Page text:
In this paper we look at very interesting information
on the distribution of the Hebrews in the world given in the book Itinerary
by Binyamin of Tudela, a little known important source that is not quoted
by Salibi. The data provide clear support to Salibi's thesis.
2. The travels of Binyamin of Tudela
The rabbi Binyamin of Tudela lived in the 12-th century in the city of Tudela in Aragona, not far from Saragosse. Around 1170 AD he underwent a trip that lasted about three years along the coasts of the Mediterranean and inside parts of Asia, visiting the local communities of Hebrews. He gave a quite synthetic description of his travels in the book Itinerary . This book has little information about his personal events but is curiously rich in data about the number of Hebrews that were living in the cities he visited (or possibly in some cities he did not visit but was given information about). There has been of course discussion about the accuracy of the figures given by him and someone has even claimed that the trip was not done at all. Here we are not going to enter such type of discussion. Our personal impression is that the text is essentially accurate. Binyamin therefore may provide invaluable information on a time where the world distribution of the Hebrews could still be considered as a good reflection of the distribution in classical times. Not long after Binyamin time persecutions in Europe and the onslaught due to the Mongols modified the distribution of the Hebrews in Europe and especially in much of Asia.
In the following section we give Tables listing the number
of people living in various regions of the world visited by Binyamin. Then
we will comment on them and discuss the data relation with Salibi thesis.
3. Tables of Hebrews distribution in the world
In the following Tables we list the cities for which Binyamin provides the number of Hebrews (without his distinctions between rabbanites, i.e. followers of the rabbinic teaching giving importance to the Talmud, and caraites, followers of the original precepts in the canonical biblical books).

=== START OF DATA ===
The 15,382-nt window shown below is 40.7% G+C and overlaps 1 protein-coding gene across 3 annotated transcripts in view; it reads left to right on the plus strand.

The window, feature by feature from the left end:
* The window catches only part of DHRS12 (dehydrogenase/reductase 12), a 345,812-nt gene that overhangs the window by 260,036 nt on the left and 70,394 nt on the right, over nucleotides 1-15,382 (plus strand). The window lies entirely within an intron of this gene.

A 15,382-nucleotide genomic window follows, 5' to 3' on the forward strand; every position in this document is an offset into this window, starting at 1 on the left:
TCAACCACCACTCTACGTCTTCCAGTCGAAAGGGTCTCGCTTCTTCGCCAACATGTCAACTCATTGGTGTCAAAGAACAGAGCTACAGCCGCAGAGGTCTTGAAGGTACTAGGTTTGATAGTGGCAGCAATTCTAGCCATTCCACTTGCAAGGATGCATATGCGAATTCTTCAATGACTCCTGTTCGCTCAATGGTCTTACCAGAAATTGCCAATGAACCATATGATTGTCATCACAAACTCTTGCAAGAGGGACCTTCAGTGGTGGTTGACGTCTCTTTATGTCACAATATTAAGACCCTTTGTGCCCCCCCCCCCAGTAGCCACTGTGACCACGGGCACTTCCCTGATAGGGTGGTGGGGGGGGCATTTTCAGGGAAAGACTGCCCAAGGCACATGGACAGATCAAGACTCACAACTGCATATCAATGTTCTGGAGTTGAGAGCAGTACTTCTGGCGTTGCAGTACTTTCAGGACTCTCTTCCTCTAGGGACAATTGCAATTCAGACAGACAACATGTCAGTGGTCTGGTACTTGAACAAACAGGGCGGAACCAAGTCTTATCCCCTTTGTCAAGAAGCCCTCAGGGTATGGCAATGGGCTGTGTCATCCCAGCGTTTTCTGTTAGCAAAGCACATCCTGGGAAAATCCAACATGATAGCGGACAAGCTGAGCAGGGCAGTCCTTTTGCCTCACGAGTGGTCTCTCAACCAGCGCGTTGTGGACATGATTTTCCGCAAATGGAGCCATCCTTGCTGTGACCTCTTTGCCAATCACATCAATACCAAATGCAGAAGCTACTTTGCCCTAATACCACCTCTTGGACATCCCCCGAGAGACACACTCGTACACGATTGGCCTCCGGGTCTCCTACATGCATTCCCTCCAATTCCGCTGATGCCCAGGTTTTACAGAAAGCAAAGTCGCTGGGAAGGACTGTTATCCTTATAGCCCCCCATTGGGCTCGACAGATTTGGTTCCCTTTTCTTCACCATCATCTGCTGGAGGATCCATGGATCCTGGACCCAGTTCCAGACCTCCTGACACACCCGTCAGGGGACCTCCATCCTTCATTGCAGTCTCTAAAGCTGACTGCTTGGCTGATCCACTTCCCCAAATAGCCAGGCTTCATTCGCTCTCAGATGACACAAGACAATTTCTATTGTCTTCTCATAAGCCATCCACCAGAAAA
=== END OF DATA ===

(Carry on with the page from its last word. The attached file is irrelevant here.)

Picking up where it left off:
For a small number of cities or places (e.g. Barcelona
or Cyprus) Binyamin does not provide figures.
Hebrews in Spain, France and Italy
ST. GILLES 100
ASCOLI SATRIANO 40
Hebrews in Greece
SINON POTAMOU 50
Hebrews in Siria and Palestine
BEIT GIBRIN 3
QALAT GABER 2000
Remark - Binyamin lists separately the Samaritans: 400 in Damascus, 200 in Caesarea, 1000 in Nablus, 300 in Asquelon.
Hebrews in Mesopotamia
RAS EL AIN 200
GEZIRET IBN OMAR 4000
AL ANBAR 3000
AL HILLAH 10.000
AL KUFAH 7000
AL ANBAR 3000
Remark - Binyamin makes the interesting observation that near Kafri there was an important complex of buildings, including the synagogue and the grave of Ezekiel and a rich library containing scrolls from the first and the second temple.
Hebrews in Arabia and Yemen
TANAI REGION 300.000
Remark - The Tanai region had 40 cities and 200 villages. The whole region is called by him Saba or Al-Yemen, meaning "the South", with respect to Shinar (i.e. Mesopotamia).
Hebrews in Greater Persia
NAHR SAMURAH 1500
Hebrews in Greater India
AL GONGALAH 1000
Hebrews in Africa and Sicily
MINYAT ZIFTA 500
Total and area percentages
AFRICA--SICILY 1.5 %
INDIA 10.6 %
PERSIA 25.8 %
MESOPOTAMIA 11.4 %
ARABIA--YEMEN 47.7 %
SIRIA--PALESTINE 1.6 %
EUROPE 1.4 %
In addition to the above numbers, Binyamin quotes without figures the existence of Hebrews in Germany and in the Khazar empire. Also he claims that a "large number" of Hebrews were living in a mountainous territory that appears to broadly correspond to Afghanistan. Curiously he omits figures about Andalucia.
We recall that according to Koestler the number of Hebrews in Germany before the end of the Khazar empire was marginal while it was probably substantial in the Khazar empire, whose leaders had converted to Hebraism ("in Khazaria sheep, honey and Jews exist in large quantities", is a statement by Muqaddasi in his 10th century Descriptio Imperii Moslemici). The Khazar empire was already in decay at the time of Binyamin, due to growth of the Rus power and the many incursions of Vikings along the Caspian shores.